SP David Wells


Boomer Wells pitched for nine team major league teams including three seasons with the Tigers.  The Tigers acquired him as a free agent in April, 1993 and he was the best staring pitcher on a terrible staff each year from 1993-1995.  He had a 123 ERA+ in 111 innings during the strike shortened 1994 season.  The left-hander was off to a sizzling start in 1995 going 10-3 with a 159 ERA+ in 130 innings.  


Wells was dealt to the Reds at the trade deadline in 1995 for pitchers CJ Nitkowski and Dave Tuttle and a player to be named later (infielder Mark Lewis).  He then went on to have a lot of success with several teams, finally retiring in 2007 at age 44. 

           


SP Brian Moehler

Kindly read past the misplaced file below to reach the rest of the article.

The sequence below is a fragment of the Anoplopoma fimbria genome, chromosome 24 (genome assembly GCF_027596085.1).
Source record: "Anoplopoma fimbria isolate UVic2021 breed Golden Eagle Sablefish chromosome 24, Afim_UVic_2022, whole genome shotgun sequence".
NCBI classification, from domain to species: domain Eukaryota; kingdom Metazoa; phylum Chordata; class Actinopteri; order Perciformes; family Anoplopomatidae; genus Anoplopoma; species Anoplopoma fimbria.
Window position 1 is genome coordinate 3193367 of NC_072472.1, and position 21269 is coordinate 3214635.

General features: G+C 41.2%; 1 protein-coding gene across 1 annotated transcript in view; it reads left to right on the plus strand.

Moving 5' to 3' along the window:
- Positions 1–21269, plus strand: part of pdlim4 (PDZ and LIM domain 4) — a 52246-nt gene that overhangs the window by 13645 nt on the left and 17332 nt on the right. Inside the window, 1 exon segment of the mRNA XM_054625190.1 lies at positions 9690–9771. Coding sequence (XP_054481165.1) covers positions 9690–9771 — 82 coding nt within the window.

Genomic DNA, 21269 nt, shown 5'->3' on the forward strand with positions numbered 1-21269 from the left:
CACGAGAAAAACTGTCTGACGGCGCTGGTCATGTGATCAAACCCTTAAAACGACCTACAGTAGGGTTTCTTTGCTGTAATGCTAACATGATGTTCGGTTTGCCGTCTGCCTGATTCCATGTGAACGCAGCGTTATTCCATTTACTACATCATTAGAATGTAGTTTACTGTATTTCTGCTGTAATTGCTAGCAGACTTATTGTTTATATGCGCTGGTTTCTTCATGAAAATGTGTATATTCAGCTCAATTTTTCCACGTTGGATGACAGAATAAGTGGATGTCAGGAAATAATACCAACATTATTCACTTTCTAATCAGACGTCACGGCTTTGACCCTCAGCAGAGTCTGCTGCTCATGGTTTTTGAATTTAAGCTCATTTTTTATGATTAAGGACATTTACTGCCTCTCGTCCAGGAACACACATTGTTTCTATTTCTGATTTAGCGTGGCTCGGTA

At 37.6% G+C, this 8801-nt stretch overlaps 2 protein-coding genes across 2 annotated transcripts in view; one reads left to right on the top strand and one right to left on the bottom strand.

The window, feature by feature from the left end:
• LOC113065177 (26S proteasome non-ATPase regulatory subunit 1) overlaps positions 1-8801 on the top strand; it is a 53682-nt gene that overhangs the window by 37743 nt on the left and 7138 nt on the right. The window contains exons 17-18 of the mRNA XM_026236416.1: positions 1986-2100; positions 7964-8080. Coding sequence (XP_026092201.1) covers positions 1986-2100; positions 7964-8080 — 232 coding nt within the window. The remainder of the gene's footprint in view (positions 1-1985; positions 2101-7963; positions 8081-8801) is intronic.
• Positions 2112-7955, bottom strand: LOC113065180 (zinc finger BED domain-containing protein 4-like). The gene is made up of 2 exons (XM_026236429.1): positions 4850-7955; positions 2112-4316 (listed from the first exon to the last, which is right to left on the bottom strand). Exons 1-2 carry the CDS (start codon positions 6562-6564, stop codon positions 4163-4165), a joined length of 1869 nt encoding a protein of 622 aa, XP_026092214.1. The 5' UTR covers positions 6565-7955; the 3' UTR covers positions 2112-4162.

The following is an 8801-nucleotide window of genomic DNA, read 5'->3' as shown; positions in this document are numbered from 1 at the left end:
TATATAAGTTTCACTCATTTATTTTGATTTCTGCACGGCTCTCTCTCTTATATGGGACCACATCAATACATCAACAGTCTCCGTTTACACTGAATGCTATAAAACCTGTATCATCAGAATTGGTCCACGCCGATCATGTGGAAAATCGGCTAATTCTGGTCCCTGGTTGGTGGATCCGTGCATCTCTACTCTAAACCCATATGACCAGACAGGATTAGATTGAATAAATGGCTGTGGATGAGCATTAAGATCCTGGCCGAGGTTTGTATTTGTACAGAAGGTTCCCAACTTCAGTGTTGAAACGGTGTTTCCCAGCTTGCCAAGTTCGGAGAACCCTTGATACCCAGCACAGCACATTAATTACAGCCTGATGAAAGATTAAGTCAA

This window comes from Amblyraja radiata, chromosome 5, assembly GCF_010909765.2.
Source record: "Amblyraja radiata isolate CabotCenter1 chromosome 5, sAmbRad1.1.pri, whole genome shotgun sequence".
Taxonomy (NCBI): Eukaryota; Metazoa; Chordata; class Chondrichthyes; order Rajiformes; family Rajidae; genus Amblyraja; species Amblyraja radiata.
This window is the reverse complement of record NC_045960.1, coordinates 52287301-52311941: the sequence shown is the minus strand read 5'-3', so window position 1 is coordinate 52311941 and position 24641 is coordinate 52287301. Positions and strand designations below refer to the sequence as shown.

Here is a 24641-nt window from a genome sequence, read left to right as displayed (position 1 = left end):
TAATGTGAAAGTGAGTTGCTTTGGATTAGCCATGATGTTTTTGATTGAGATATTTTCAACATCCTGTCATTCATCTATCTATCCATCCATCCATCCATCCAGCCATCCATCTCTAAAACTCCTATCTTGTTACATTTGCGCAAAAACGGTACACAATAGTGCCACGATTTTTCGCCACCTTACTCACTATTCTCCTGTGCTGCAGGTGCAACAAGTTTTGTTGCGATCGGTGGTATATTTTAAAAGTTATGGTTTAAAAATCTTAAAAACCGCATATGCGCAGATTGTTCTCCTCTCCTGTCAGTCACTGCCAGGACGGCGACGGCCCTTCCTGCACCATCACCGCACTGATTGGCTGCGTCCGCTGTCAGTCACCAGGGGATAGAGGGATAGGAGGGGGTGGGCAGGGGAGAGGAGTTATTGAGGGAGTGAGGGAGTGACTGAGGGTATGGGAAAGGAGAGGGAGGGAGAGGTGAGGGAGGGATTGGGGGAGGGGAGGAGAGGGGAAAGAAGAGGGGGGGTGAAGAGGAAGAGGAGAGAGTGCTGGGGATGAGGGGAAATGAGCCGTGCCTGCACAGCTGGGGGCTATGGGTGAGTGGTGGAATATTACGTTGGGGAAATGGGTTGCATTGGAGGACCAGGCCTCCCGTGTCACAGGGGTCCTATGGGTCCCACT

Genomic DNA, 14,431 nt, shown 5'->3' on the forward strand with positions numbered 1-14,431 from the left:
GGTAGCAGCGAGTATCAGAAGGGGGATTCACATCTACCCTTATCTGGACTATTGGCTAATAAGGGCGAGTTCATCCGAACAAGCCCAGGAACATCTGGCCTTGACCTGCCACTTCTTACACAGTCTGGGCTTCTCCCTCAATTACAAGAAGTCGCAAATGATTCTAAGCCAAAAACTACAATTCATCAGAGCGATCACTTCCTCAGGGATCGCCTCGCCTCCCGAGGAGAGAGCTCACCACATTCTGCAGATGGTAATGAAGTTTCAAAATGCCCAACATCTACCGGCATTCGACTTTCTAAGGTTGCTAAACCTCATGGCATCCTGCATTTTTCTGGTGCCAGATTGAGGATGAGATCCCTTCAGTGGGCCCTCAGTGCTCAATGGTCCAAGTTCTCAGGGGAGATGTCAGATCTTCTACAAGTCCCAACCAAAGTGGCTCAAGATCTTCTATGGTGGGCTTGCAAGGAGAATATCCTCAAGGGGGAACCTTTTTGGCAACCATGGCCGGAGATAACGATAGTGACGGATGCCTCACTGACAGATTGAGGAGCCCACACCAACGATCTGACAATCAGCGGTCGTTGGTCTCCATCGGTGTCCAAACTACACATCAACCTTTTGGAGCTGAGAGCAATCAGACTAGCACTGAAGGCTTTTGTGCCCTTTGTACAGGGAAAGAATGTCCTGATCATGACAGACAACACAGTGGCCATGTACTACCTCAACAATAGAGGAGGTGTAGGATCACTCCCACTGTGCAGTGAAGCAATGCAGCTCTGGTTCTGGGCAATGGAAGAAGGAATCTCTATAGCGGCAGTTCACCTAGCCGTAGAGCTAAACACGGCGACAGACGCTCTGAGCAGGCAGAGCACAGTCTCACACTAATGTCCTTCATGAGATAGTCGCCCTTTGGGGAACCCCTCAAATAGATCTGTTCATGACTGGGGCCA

Brian Moehler was a constant in the Tigers rotation from 1997-2000.  His best season was 1998 when he won 14 games with a 121 ERA+ and led all Tigers pitchers with 4.2 WAR.  The right hander gained national media attention in 1999 when he was caught scuffing a ball versus the Devil Rays and was suspended for 10 games.  



SP Bill Gullickson


The Tigers signed Gullickson as a free agent in December, 1990 and he became the Tigers first 20-game winner since Jack Morris in 1986.  Gullickson had a 108 ERA+ in 35 starts that year and benefitted from a powerful Bengal offense.  It would take 20 years before another Tigers starter would win 20 games - 2011 Cy Young and MVP winner Justin Verlander.  


The Marshall, Minnesota native had a successful 14-year major league career despite struggling with Type I Diabetes.  He would later inspire a young athlete with diabetes when he spoke with 12-year-old Sam Fuld, who would grow up to be a major league outfielder (Roger Mooney, Tampa Tribune, April 4, 2011)